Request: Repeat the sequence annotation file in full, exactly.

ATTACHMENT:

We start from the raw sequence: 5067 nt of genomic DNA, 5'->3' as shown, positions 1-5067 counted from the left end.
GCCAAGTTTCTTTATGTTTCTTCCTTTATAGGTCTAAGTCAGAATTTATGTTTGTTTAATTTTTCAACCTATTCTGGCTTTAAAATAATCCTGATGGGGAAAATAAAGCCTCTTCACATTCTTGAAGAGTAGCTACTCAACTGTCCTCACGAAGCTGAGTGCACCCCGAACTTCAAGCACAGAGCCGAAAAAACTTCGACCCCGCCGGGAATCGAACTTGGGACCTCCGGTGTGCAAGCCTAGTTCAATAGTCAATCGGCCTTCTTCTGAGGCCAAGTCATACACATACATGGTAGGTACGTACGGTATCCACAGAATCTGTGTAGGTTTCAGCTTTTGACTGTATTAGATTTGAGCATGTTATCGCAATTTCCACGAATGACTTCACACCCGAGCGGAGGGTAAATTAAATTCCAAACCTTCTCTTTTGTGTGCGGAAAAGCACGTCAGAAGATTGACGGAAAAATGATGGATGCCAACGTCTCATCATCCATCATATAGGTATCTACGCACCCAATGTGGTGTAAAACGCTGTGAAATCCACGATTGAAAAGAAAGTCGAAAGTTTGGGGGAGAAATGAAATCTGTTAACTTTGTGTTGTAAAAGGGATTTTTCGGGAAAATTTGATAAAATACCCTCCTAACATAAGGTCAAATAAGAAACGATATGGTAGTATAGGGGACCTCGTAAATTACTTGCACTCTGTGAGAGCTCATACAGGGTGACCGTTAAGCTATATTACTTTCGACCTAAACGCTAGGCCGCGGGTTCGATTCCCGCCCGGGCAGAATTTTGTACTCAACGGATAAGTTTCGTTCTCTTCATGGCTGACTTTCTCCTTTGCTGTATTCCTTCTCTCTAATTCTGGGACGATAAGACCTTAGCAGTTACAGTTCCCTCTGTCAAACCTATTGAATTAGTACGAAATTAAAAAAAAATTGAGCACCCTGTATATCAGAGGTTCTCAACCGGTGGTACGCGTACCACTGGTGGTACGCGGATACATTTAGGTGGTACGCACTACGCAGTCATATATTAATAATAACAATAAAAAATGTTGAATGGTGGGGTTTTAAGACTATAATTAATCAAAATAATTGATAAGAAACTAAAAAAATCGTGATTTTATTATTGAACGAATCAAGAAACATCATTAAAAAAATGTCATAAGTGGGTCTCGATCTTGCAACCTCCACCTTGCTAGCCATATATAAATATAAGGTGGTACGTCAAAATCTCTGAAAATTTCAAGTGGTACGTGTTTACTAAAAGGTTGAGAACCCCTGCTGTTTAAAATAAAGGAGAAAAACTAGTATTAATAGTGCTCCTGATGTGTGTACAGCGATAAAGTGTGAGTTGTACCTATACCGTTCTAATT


We start from the raw sequence: 5067 nt of genomic DNA, 5'->3' as shown, positions 1-5067 counted from the left end.
GCCAAGTTTCTTTATGTTTCTTCCTTTATAGGTCTAAGTCAGAATTTATGTTTGTTTAATTTTTCAACCTATTCTGGCTTTAAAATAATCCTGATGGGGAAAATAAAGCCTCTTCACATTCTTGAAGAGTAGCTACTCAACTGTCCTCACGAAGCTGAGTGCACCCCGAACTTCAAGCACAGAGCCGAAAAAACTTCGACCCCGCCGGGAATCGAACTTGGGACCTCCGGTGTGCAAGCCTAGTTCAATAGTCAATCGGCCTTCTTCTGAGGCCAAGTCATACACATACATGGTAGGTACGTACGGTATCCACAGAATCTGTGTAGGTTTCAGCTTTTGACTGTATTAGATTTGAGCATGTTATCGCAATTTCCACGAATGACTTCACACCCGAGCGGAGGGTAAATTAAATTCCAAACCTTCTCTTTTGTGTGCGGAAAAGCACGTCAGAAGATTGACGGAAAAATGATGGATGCCAACGTCTCATCATCCATCATATAGGTATCTACGCACCCAATGTGGTGTAAAACGCTGTGAAATCCACGATTGAAAAGAAAGTCGAAAGTTTGGGGGAGAAATGAAATCTGTTAACTTTGTGTTGTAAAAGGGATTTTTCGGGAAAATTTGATAAAATACCCTCCTAACATAAGGTCAAATAAGAAACGATATGGTAGTATAGGGGACCTCGTAAATTACTTGCACTCTGTGAGAGCTCATACAGGGTGACCGTTAAGCTATATTACTTTCGACCTAAACGCTAGGCCGCGGGTTCGATTCCCGCCCGGGCAGAATTTTGTACTCAACGGATAAGTTTCGTTCTCTTCATGGCTGACTTTCTCCTTTGCTGTATTCCTTCTCTCTAATTCTGGGACGATAAGACCTTAGCAGTTACAGTTCCCTCTGTCAAACCTATTGAATTAGTACGAAATTAAAAAAAAATTGAGCACCCTGTATATCAGAGGTTCTCAACCGGTGGTACGCGTACCACTGGTGGTACGCGGATACATTTAGGTGGTACGCACTACGCAGTCATATATTAATAATAACAATAAAAAATGTTGAATGGTGGGGTTTTAAGACTATAATTAATCAAAATAATTGATAAGAAACTAAAAAAATCGTGATTTTATTATTGAACGAATCAAGAAACATCATTAAAAAAATGTCATAAGTGGGTCTCGATCTTGCAACCTCCACCTTGCTAGCCATATATAAATATAAGGTGGTACGTCAAAATCTCTGAAAATTTCAAGTGGTACGTGTTTACTAAAAGGTTGAGAACCCCTGCTGTTTAAAATAAAGGAGAAAAACTAGTATTAATAGTGCTCCTGATGTGTGTACAGCGATAAAGTGTGAGTTGTACCTATACCGTTCTAATT